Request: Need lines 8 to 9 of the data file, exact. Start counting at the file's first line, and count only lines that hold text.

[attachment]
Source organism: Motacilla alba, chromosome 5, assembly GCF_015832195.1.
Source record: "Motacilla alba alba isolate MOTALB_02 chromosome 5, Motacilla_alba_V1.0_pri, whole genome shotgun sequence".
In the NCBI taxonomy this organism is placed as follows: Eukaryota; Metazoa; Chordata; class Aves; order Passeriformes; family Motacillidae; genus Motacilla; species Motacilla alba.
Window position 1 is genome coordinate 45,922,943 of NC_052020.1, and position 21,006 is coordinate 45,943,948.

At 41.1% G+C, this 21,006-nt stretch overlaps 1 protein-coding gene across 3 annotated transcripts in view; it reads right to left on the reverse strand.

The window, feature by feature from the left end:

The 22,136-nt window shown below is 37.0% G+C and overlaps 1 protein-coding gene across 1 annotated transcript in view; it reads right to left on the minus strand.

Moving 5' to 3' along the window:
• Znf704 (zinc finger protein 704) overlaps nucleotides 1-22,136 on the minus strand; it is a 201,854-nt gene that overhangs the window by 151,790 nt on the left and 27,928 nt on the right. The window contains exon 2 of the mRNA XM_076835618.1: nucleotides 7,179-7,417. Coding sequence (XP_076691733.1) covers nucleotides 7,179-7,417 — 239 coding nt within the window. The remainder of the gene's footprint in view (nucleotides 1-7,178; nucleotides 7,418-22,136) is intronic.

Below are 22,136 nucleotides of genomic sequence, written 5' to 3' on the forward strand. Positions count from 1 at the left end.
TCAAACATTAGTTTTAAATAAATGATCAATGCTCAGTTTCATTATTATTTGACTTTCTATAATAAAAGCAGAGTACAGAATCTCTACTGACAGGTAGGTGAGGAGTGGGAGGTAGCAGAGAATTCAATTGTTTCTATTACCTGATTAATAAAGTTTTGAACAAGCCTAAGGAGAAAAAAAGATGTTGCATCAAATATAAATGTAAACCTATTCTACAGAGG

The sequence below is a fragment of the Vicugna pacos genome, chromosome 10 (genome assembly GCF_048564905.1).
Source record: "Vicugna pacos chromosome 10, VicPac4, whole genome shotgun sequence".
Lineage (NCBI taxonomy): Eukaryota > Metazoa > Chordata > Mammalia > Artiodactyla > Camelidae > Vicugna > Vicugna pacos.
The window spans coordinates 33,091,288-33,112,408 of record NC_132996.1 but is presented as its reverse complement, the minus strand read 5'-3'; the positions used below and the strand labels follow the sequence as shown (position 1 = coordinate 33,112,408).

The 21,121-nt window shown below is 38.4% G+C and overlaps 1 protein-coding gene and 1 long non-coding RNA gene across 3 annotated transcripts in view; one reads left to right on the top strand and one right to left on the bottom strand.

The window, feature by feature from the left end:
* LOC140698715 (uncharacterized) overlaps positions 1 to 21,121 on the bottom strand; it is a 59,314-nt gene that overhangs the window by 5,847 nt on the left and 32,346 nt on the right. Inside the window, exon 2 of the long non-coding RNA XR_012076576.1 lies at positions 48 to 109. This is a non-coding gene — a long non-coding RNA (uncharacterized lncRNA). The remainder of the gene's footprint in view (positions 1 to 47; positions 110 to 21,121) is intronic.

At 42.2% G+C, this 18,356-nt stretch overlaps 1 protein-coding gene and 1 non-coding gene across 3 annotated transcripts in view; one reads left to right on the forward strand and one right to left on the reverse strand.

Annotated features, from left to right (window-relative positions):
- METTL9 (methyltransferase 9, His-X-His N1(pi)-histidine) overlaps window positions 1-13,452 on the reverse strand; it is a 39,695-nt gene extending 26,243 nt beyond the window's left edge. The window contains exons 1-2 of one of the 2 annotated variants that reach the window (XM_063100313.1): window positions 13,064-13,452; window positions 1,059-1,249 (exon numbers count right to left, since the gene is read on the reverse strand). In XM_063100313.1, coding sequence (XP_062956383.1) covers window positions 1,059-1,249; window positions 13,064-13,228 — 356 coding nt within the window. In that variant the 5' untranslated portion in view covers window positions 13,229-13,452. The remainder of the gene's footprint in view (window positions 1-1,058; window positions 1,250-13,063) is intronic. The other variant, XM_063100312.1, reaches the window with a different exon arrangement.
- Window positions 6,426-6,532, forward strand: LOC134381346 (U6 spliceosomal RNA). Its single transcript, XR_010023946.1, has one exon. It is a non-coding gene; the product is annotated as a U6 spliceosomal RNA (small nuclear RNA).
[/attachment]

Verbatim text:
Moving 5' to 3' along the window:
• Znf704 (zinc finger protein 704) overlaps nucleotides 1-22,136 on the minus strand; it is a 201,854-nt gene that overhangs the window by 151,790 nt on the left and 27,928 nt on the right. The window contains exon 2 of the mRNA XM_076835618.1: nucleotides 7,179-7,417. Coding sequence (XP_076691733.1) covers nucleotides 7,179-7,417 — 239 coding nt within the window. The remainder of the gene's footprint in view (nucleotides 1-7,178; nucleotides 7,418-22,136) is intronic.